Moving to Business Oriented Architecture

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Tom Knight
Tom Knight
Product Management
StoneRiver

It is easy to describe and understand the notion of Business Oriented Architecture (BOA), yet it is still quite hard to achieve. Insurance industry analysts have recently defined the term as an architecture that applies a new level of focus to deliver benefits to your business extending beyond the reach of your service-oriented architecture (SOA). Since BOA is built on top of SOA, the challenge to achieving BOA enablement for insurers still lies in the maturity level of their own SOA. Taking a look at the origin of SOA, and more specifically, looking at how much farther an insurer could take SOA, explains why BOA enablement is easy to describe but still very hard to achieve.

Early in the last decade the talk was about chasing business service maturity curves and identifying the next conceptual plateau of service maturity to conquer. Back then it was all about web services maturity and how the triangle of discovery would bind service requestors and service providers together in a new services-based world.

Then, SOA emerged with its maturity curve. Make no mistake, where your firm was on that curve mattered, along with how you were going to get to the next level—and when. We all remember that pyramid of SOA maturity where the pinnacle was to achieve responsiveness and service collaboration, as well as the ability to manage and measure business service consumption to reach the point of optimization. It was all easy to understand and admire, but clearly hard to truly achieve … is your firm there yet? Did you stop pursuing SOA before you really saw the benefits?

Another prerequisite to reach an enabled BOA includes overcoming the difficulty of Low Coupling and High Cohesion (LC/HC) transaction level inside your systems. Arguably, the basis of all the SOA talk in the first place, today this concept is as easy to describe and understand as the usefulness of interchangeable parts in manufactured goods. But to find core insurance Policy, Claims and Billing applications that implement low coupling that deliver highly cohesive solutions is difficult. When the dust settled on this BOA impediment, roughly 8 forms of coupling and 7 forms of cohesion had been classified, defined, and argued about. Yet another maturity curve was established to measure the degree to which a firm’s coupling was low and its cohesion was high. Not achieving LC/HC inside core solutions closes the door on the effectiveness of a firm’s BOA enablement strategy brought about by the commensurate dependency hell, scattered and embedded business rules, and transaction processing that can’t alter its own flow as it executes.

Nearly all organizations still operate with silos and monolithic core systems just on the other side of their services integration layer; however, most have embarked on the SOA path with confidence, having taken as many tactical steps in the right direction as possible. Nearly all have a modernization plan that pulls in layer on top of layer of workflow, mediation, and process flow tools, all implemented to align a services layer with the appearance of BOA enablement.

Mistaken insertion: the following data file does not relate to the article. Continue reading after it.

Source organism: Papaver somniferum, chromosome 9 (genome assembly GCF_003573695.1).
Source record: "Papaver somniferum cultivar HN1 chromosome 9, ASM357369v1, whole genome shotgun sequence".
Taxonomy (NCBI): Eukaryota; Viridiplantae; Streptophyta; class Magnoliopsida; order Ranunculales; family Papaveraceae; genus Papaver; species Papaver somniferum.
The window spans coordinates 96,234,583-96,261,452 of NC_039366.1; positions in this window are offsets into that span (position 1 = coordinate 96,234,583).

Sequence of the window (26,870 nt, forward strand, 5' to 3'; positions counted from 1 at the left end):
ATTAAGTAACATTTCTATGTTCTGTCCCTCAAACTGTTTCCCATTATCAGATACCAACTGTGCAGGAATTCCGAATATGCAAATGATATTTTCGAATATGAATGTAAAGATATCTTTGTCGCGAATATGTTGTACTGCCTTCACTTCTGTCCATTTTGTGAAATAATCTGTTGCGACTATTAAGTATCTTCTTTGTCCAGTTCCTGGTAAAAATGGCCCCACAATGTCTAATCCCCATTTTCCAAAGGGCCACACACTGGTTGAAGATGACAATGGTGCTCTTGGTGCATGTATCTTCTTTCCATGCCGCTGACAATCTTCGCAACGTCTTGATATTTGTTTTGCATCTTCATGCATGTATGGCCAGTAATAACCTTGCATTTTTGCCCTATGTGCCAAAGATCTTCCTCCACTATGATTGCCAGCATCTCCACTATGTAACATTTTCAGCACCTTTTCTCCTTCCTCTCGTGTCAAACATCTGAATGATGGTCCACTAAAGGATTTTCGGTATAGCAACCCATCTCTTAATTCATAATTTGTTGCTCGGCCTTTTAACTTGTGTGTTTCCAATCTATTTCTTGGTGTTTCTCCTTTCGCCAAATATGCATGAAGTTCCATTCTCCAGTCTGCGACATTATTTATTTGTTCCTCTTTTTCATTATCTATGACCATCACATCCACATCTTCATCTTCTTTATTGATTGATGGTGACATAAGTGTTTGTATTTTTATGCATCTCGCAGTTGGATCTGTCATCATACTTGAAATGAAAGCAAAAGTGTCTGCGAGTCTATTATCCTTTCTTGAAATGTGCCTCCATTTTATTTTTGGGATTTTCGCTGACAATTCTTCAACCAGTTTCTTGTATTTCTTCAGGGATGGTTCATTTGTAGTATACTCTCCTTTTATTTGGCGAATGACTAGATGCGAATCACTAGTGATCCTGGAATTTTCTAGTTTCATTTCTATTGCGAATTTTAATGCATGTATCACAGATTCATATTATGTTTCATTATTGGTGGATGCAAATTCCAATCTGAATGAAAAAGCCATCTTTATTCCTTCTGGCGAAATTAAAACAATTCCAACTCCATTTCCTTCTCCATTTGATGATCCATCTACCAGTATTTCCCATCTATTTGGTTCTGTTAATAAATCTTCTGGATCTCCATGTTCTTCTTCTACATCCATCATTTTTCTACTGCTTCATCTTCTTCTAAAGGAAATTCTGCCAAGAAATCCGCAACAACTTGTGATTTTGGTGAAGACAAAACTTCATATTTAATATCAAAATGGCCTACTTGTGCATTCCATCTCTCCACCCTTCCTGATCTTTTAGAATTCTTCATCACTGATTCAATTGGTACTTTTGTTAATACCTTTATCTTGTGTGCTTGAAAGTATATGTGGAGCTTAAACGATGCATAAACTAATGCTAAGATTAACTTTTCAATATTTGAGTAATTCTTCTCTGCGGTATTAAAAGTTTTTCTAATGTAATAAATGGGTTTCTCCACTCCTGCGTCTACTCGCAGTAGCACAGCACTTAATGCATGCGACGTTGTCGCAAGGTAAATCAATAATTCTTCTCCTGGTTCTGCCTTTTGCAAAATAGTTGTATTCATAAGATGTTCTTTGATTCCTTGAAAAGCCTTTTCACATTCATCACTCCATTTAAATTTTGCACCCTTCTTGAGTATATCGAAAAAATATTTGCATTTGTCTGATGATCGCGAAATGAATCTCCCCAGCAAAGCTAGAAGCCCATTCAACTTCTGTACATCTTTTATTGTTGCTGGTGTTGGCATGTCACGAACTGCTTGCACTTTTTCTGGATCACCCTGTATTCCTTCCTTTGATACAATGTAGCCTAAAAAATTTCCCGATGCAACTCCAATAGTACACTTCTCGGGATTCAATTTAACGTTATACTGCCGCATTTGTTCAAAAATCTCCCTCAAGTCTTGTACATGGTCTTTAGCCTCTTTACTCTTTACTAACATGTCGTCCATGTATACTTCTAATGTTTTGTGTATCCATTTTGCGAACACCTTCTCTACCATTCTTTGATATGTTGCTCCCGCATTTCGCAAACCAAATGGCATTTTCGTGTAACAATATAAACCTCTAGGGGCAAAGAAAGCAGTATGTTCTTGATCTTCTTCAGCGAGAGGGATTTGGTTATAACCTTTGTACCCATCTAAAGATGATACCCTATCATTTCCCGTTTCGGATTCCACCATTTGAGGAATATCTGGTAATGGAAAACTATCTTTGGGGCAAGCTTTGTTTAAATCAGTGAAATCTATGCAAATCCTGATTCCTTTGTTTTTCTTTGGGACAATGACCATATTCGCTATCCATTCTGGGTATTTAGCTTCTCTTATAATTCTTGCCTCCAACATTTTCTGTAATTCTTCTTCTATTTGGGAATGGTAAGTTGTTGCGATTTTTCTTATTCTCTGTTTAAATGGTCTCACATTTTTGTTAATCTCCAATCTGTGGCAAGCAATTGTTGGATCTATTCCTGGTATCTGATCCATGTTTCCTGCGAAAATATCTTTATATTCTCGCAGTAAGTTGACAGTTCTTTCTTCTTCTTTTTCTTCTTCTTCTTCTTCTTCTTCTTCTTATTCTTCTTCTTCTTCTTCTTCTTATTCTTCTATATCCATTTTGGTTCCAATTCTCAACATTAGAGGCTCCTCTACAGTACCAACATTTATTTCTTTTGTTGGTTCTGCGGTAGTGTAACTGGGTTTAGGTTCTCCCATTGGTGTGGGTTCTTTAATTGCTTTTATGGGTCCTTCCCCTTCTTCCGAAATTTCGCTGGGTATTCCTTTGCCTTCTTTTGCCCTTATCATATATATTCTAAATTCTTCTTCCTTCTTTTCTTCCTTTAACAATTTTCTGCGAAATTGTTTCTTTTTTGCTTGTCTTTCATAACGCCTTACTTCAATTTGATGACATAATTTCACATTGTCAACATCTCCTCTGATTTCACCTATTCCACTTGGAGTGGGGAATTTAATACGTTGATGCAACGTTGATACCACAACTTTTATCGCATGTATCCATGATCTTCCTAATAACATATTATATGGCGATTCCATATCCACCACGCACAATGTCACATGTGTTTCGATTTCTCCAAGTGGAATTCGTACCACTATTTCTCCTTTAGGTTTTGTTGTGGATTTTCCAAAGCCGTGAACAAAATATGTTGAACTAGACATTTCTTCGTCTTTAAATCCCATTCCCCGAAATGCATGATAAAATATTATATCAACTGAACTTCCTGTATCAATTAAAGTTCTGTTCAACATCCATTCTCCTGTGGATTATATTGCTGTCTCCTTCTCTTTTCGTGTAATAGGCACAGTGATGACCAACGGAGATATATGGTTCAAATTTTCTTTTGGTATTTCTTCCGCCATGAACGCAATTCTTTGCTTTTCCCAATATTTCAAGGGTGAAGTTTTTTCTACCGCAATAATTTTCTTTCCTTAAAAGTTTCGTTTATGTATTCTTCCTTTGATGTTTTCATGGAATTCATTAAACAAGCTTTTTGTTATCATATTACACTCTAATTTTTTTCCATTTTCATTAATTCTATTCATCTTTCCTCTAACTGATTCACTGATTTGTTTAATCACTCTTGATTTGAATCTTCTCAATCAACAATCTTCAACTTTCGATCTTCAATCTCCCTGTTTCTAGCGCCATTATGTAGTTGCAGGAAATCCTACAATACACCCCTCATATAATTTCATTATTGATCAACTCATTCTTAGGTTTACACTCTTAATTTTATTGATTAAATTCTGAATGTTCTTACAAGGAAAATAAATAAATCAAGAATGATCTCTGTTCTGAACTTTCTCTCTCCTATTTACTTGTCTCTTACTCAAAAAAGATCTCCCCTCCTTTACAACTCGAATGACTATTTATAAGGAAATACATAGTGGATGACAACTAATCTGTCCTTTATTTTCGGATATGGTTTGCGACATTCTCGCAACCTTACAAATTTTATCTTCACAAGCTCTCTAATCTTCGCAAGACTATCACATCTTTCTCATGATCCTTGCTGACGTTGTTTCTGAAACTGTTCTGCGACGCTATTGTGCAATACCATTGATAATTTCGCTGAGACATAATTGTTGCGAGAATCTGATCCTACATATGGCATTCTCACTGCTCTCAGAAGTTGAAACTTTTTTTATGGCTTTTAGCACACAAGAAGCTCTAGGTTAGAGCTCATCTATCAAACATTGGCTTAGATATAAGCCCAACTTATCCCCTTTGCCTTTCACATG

But there is a hard stop at the insurance application doorstep because just behind the services layer of the SOA infrastructure rests an immovable object, the core Customer, Policy, Claims, or Billing system whose anatomy will not allow a Business Oriented Architecture to interact with it on a fine-grained level.

Where is your firm in its 5-year plan to achieve modernization with a BOA target? Is your firm stopped in its tracks at this point? A prerequisite of BOA enablement is a true SOA-based application stack, top to bottom. Now insurance application-level SOA has emerged with architecture, technology, and real tools to deliver on the promise of BOA enablement. To achieve this new paradigm means that business services can finally be their own, freestanding, full SOA components with real transaction boundaries and schema-based persistence layers.

The core insurance monolith is gone—in this realm applications and systems with boundaries that hold you back are not there. This BOA-enabled ecosystem delivers sets of atomic services with contracts and definitions, underlying business logic, and persistence layers. The solution is now a series of individual services, siblings if you will, that deliver their part of the insurance business value in a composed business flow.

When you deliver on this target with your Customer, Policy, Claims, or Billing solutions, you have enabled your firm to achieve a true Business Oriented Architecture.

Achieving BOA means your modernization plan should include implementing application-level SOA solutions for Customer, Policy, Billing, and Claims. To get there will take a partner with deep insurance experience and know-how along with a proven track record of success in building and delivering insurance solutions. But that’s not enough … it also takes a partner that has made the strategic investment to deliver application-level SOA and has used proven technologies to get there.

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Comments

Tom, I agree with your

Tom, I agree with your thoughts! SOA technology has removed the monolith of a PAS system or single vendor that owns any Insurance Company IT Environment. It is important for companies on both side of the Vendor/Client line to understand they have to be the best at what they do to compete in there specific area of expertise. I am choosing multiple vendors to support my IS shop based off their expertise and ability to deliver which is what makes SOA so powerful! Paul Martinsen VP-CIO, National Western Life Insurance